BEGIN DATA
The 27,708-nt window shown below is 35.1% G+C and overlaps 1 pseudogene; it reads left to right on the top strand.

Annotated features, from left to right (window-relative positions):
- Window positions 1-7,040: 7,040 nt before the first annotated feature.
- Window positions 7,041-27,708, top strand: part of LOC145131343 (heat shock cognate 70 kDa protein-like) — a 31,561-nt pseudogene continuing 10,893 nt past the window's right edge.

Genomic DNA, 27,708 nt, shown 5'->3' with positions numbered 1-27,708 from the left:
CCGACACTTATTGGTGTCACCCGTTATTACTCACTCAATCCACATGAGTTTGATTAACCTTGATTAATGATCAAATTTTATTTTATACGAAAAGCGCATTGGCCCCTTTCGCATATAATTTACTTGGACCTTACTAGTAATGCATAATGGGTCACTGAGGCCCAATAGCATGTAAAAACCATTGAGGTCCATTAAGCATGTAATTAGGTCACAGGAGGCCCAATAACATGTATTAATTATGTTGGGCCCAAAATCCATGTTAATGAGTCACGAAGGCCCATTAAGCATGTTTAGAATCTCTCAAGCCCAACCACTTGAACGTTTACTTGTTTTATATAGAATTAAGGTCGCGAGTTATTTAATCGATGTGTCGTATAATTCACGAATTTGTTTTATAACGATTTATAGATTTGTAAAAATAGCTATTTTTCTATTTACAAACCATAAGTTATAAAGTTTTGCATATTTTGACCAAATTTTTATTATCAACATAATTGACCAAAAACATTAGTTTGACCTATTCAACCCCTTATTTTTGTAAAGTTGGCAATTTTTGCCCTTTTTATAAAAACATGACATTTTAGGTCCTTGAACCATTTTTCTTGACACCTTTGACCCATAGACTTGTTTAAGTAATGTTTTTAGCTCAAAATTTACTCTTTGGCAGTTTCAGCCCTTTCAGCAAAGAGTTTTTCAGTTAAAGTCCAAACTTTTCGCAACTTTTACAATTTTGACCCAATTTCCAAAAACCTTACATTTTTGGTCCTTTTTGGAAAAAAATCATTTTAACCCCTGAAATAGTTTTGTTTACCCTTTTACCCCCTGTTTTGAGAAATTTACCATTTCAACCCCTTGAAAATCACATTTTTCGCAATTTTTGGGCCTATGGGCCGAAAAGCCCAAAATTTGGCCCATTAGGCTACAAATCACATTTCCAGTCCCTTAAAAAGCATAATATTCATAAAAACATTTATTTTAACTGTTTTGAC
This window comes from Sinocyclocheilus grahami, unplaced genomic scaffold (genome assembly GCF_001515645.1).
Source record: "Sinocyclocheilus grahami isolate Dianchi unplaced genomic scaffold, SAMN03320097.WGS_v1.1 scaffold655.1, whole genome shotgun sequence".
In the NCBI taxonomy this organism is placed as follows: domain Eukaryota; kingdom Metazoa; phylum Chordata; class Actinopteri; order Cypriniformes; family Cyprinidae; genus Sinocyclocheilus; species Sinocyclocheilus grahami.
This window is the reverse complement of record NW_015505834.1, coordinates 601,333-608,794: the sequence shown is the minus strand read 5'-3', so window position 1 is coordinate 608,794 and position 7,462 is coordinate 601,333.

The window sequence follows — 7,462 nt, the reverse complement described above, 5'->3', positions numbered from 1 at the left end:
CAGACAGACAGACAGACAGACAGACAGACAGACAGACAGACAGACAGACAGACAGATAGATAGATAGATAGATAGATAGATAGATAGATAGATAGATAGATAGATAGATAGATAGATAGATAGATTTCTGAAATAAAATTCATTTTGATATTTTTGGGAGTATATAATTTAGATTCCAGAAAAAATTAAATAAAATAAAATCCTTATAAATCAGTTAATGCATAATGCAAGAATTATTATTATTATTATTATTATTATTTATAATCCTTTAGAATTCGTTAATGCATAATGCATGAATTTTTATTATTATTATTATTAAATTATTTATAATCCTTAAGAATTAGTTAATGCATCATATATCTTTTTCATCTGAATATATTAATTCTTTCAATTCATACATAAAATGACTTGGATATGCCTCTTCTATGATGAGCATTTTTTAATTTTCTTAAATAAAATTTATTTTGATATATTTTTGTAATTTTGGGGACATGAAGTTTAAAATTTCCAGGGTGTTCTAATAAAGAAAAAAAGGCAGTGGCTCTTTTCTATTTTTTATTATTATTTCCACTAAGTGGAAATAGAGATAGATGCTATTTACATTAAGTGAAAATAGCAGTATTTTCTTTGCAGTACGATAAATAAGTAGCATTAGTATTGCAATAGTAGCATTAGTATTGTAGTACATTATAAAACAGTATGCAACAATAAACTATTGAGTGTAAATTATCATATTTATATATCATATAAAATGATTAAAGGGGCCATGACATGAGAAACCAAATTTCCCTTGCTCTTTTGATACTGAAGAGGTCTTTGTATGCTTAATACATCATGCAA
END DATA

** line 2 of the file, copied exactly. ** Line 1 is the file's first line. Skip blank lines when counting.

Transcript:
Annotated features, from left to right (window-relative positions):